Deuteronomy 5:26
For who of all flesh has heard the voice of the living God speaking out of the fire, as we have, and survived?
Sermons
Reminiscences of HorebJ. Orr Deuteronomy 5:1-33
Character Determines EnvironmentD. Davies Deuteronomy 5:21-33
How Moses Became MediatorR.M. Edgar Deuteronomy 5:22-33
The Element of Terror in ReligionJ. Orr Deuteronomy 5:23-28


I. THE FACT OF TERROR. It is not unnatural that man should tremble in presence of any near manifestation of the Divine. The chief cause of this terror is the consciousness of sin. Guilty man fears his Judge. The text is an instance of this terror, but the same thing has often been witnessed.

1. In presence of unusual appearances of nature. Comets, eclipses, unusual darkness, thunderstorms, earthquakes, etc.

2. Under the powerful preaching of judgment. Felix under the preaching of Paul (Acts 24:25). Massillon bringing the French court to their feet in terror, as he described the Lord's coming. Whitfield's oratory and its effects.

3. In prospect of death. There are few in whom the approach of death does not awaken serious alarms. The effect is most conspicuous in times of sudden danger, as in shipwrecks, etc.

II. THE INFLUENCE OF TERROR. Usually, as here:

1. It extorts confession of the truth. The Israelites spoke of God in juster terms than ever they had done before, or perhaps ever did again. Terror draws from the soul strange acknowledgments. The white face of the scoffer shows how little, in his heart, he disbelieves in the God he would fain have disavowed. The self-righteous man is made suddenly aware of his sins. The blasphemer stops his oaths, and begins to pray. The liar for once finds himself speaking the truth.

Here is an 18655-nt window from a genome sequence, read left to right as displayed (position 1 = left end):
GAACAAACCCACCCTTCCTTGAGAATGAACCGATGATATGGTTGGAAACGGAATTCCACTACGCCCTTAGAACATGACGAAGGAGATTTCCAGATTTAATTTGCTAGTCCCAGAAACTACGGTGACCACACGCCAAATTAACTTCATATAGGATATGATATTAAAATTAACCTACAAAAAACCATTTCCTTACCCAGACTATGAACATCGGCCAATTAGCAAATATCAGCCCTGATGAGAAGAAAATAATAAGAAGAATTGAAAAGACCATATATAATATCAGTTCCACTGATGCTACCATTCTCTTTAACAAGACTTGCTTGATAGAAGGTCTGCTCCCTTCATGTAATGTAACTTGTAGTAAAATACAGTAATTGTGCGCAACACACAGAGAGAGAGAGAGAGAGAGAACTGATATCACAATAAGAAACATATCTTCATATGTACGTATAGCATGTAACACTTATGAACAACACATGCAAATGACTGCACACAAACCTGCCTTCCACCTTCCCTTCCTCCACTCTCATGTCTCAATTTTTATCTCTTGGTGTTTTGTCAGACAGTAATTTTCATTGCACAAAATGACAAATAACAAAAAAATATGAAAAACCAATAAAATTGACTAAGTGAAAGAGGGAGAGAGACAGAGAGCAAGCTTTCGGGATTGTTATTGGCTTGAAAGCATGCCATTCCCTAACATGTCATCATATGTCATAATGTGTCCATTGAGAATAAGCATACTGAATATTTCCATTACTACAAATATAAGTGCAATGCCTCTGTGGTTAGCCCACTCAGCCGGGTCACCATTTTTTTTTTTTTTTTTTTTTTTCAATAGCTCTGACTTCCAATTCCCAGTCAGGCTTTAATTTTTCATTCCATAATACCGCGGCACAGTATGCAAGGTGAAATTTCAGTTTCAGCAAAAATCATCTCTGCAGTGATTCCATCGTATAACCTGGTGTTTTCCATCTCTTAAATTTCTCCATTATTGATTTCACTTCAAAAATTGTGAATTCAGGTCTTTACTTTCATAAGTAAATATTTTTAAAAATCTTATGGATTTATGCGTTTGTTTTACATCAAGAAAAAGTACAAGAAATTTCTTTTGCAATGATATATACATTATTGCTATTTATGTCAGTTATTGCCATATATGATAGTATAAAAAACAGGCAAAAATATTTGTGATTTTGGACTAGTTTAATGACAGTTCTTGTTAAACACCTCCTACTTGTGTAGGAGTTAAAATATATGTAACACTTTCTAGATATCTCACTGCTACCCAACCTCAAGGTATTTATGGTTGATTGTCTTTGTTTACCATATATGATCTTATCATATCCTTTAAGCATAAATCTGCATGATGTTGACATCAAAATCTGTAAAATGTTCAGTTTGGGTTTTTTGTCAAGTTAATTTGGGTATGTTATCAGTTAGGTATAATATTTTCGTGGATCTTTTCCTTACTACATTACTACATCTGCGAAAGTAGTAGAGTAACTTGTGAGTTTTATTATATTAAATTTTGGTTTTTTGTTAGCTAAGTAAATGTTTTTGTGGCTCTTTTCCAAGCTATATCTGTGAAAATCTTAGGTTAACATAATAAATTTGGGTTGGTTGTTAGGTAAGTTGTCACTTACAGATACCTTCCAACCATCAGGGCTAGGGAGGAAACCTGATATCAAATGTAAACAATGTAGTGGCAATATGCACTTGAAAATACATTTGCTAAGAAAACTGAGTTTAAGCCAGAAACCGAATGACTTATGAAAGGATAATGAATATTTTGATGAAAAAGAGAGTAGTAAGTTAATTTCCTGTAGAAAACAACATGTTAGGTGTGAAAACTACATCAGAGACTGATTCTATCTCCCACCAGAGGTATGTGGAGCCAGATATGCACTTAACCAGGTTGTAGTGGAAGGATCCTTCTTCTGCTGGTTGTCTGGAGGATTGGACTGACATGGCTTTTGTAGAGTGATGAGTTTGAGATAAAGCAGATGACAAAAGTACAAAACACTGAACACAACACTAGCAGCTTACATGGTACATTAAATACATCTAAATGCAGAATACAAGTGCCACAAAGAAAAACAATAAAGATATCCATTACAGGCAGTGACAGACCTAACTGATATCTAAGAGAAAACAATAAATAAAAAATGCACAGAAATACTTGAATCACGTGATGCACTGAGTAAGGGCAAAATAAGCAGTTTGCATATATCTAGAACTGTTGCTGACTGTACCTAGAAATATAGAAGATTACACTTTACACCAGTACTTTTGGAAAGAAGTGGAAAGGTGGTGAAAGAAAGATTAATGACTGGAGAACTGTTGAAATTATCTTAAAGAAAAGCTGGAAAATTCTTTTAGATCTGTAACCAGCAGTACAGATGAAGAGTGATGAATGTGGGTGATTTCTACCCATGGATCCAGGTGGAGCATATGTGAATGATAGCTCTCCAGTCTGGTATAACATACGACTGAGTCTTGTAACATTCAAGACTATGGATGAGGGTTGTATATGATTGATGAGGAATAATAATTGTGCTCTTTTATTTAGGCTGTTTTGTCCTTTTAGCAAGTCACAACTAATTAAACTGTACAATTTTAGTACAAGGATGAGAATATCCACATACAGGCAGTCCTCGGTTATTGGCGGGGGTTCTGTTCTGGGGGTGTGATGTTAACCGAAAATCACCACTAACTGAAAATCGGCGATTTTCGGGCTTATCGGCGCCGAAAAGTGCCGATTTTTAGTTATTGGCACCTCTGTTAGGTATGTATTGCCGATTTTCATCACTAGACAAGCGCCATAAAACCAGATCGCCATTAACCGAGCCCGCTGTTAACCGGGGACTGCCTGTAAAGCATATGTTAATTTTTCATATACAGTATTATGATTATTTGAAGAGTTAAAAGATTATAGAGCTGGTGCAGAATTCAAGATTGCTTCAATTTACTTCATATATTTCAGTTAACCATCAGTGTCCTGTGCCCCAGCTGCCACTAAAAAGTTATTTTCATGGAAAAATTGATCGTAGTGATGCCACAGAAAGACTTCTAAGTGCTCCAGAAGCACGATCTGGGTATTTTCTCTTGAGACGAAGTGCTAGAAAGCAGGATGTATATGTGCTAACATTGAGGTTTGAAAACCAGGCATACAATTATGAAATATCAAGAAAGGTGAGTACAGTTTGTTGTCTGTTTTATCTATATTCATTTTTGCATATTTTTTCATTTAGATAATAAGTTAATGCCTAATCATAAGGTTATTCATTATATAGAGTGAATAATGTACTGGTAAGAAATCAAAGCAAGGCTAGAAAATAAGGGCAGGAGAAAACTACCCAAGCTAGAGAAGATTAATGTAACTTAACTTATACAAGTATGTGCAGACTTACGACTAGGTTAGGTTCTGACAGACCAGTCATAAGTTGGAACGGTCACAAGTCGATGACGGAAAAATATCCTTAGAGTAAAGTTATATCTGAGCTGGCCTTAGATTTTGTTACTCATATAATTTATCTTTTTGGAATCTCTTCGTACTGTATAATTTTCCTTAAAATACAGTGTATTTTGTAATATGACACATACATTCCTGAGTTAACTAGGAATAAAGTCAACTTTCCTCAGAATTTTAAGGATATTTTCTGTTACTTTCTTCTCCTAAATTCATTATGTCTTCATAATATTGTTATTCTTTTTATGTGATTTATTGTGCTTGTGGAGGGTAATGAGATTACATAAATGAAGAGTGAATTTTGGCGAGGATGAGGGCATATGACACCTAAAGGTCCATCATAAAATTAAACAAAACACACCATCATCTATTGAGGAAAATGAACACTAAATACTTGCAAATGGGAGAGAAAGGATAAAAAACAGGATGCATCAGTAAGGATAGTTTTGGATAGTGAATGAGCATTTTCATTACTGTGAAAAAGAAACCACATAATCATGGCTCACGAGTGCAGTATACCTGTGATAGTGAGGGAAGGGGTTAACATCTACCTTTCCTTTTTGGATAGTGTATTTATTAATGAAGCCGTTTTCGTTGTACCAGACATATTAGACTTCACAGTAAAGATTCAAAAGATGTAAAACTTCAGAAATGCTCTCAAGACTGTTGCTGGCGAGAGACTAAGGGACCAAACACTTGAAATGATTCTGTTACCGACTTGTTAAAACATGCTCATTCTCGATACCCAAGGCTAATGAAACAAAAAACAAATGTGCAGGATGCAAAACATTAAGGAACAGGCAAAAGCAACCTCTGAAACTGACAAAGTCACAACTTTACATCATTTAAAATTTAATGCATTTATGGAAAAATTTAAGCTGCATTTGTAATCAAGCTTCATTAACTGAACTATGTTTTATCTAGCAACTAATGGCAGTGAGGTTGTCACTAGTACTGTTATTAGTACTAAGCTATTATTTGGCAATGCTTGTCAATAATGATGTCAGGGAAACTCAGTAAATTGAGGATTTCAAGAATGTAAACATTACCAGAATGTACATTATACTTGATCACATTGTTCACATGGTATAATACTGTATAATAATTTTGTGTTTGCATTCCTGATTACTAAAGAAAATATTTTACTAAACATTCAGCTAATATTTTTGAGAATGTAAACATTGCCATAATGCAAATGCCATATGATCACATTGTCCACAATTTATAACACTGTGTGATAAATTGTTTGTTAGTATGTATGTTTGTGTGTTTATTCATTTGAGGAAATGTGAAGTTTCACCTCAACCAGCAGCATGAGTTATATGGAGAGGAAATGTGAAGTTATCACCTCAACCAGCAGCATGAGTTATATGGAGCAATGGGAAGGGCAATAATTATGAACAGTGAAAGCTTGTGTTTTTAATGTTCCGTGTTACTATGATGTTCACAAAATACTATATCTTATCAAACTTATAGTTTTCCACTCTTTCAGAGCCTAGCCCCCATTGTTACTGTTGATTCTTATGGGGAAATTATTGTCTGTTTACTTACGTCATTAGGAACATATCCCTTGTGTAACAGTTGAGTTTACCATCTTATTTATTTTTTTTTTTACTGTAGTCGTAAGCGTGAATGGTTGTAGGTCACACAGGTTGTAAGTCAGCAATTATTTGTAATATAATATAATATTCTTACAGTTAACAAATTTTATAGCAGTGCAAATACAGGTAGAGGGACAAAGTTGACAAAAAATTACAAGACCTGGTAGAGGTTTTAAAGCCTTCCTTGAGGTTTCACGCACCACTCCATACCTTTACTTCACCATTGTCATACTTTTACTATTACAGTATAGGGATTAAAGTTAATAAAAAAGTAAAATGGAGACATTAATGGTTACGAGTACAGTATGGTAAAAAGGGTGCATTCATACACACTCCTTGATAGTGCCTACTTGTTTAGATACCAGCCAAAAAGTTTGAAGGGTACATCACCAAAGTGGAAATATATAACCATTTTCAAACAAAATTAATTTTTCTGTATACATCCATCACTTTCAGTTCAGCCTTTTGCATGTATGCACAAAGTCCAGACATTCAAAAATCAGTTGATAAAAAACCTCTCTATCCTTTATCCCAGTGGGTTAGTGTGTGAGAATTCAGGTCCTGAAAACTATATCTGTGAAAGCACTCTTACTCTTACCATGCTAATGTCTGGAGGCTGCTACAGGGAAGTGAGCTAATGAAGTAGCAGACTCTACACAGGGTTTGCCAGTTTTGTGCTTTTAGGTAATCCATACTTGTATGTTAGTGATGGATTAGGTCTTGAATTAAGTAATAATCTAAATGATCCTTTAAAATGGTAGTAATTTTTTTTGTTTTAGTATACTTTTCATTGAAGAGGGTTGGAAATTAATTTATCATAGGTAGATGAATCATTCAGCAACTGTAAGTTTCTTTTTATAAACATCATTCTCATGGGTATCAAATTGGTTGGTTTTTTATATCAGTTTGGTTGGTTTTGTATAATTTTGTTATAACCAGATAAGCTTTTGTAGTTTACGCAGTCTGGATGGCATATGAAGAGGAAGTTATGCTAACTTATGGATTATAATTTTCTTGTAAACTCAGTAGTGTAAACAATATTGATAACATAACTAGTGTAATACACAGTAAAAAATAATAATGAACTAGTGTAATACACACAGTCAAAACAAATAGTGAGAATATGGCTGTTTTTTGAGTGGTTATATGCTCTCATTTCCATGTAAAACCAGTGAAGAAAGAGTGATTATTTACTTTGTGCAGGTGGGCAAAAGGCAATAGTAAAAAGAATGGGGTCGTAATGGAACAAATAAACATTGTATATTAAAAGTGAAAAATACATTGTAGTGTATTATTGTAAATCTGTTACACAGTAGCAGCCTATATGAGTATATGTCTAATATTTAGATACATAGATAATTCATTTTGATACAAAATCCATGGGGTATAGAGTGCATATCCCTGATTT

2. It awakens the cry for a mediator. Thus we see it leading men to send for ministers or lay Christians to pray for them, or crying for mercy to the Savior or to saints.

3. It prompts to vows and promises. In their terrified moods, men are willing to promise anything - whatever they think will please or propitiate God (ver. 27). They will repent, will pray, will go to church, will make restitution for wrongs, will abandon vices, etc.

III. THE INEFFICACY OF TERROR AS AN INSTRUMENT OF CONVERSION. Terror, when excited by just views of sin, has its uses. It breaks up the hardened crust of indifference, ploughs into the nature, and prepares it for the reception of better teaching. But terror of itself cannot change the heart. It is the message of love which alone can exalt, renovate, and truly convert. Not the Law, but the cross. The Law is only useful when employed as a schoolmaster to bring to Christ. These Israelites soon forgot their terrors, and in less than forty days had made for themselves a golden calf. The jailor's terrors (Acts 16:27) would have wrought death, but the words, "Believe on the Lord Jesus Christ," etc. (ver. 31), made him live anew. - J.O.







God doth talk with man, and he liveth.